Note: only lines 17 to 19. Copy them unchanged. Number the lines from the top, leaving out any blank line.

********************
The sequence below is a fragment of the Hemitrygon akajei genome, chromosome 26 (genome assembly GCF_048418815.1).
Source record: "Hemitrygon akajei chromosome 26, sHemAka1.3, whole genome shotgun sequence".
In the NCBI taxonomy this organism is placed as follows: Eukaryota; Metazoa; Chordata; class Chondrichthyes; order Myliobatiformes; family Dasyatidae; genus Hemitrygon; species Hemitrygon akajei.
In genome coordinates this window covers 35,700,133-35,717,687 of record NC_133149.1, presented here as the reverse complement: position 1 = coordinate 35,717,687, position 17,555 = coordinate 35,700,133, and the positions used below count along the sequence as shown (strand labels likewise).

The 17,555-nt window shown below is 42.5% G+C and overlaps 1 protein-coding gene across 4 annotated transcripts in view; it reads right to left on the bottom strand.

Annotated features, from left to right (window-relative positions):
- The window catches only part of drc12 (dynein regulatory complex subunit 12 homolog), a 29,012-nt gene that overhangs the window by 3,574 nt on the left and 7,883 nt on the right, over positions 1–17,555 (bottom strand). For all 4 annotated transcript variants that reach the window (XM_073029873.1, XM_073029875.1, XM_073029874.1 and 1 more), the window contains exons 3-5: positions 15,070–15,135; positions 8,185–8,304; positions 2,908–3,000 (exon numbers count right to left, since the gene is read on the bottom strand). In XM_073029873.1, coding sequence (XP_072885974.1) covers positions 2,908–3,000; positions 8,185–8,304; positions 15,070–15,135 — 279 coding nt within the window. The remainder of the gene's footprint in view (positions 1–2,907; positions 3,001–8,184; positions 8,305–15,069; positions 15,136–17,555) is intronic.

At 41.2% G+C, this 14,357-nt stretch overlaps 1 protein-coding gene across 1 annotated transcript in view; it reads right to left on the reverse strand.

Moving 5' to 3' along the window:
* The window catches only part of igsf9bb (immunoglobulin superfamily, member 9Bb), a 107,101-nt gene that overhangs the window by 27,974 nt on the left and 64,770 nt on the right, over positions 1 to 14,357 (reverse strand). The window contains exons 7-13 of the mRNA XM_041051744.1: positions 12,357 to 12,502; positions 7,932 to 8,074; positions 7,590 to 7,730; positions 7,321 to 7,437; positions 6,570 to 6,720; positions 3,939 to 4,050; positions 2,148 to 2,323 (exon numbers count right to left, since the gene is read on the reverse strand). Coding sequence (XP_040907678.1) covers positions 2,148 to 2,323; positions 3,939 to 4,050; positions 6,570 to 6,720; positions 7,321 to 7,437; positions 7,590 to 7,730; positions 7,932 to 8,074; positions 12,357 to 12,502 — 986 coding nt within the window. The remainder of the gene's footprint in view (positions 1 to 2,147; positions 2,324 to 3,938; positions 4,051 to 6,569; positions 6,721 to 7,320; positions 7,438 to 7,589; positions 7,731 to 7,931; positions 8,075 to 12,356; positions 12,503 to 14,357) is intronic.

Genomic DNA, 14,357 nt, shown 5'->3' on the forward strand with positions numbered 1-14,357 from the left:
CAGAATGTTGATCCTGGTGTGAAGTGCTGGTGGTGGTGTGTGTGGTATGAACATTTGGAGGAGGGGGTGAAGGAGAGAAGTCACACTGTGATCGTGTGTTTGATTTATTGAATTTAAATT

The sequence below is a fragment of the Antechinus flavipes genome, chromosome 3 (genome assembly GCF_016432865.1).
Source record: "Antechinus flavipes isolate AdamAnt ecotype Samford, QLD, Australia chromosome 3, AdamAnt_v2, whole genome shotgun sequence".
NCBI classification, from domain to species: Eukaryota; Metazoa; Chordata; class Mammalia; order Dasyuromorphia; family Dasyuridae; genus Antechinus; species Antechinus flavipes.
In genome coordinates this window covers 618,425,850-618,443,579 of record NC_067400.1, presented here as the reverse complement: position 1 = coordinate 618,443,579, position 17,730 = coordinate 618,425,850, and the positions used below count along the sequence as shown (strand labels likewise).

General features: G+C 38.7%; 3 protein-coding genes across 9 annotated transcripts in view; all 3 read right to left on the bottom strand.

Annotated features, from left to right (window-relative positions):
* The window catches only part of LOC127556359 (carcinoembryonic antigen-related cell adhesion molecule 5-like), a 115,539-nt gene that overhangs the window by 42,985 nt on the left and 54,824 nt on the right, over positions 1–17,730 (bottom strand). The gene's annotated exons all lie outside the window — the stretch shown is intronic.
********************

General features: G+C 38.7%; 3 protein-coding genes across 9 annotated transcripts in view; all 3 read right to left on the bottom strand.

Annotated features, from left to right (window-relative positions):
* The window catches only part of LOC127556359 (carcinoembryonic antigen-related cell adhesion molecule 5-like), a 115,539-nt gene that overhangs the window by 42,985 nt on the left and 54,824 nt on the right, over positions 1–17,730 (bottom strand). The gene's annotated exons all lie outside the window — the stretch shown is intronic.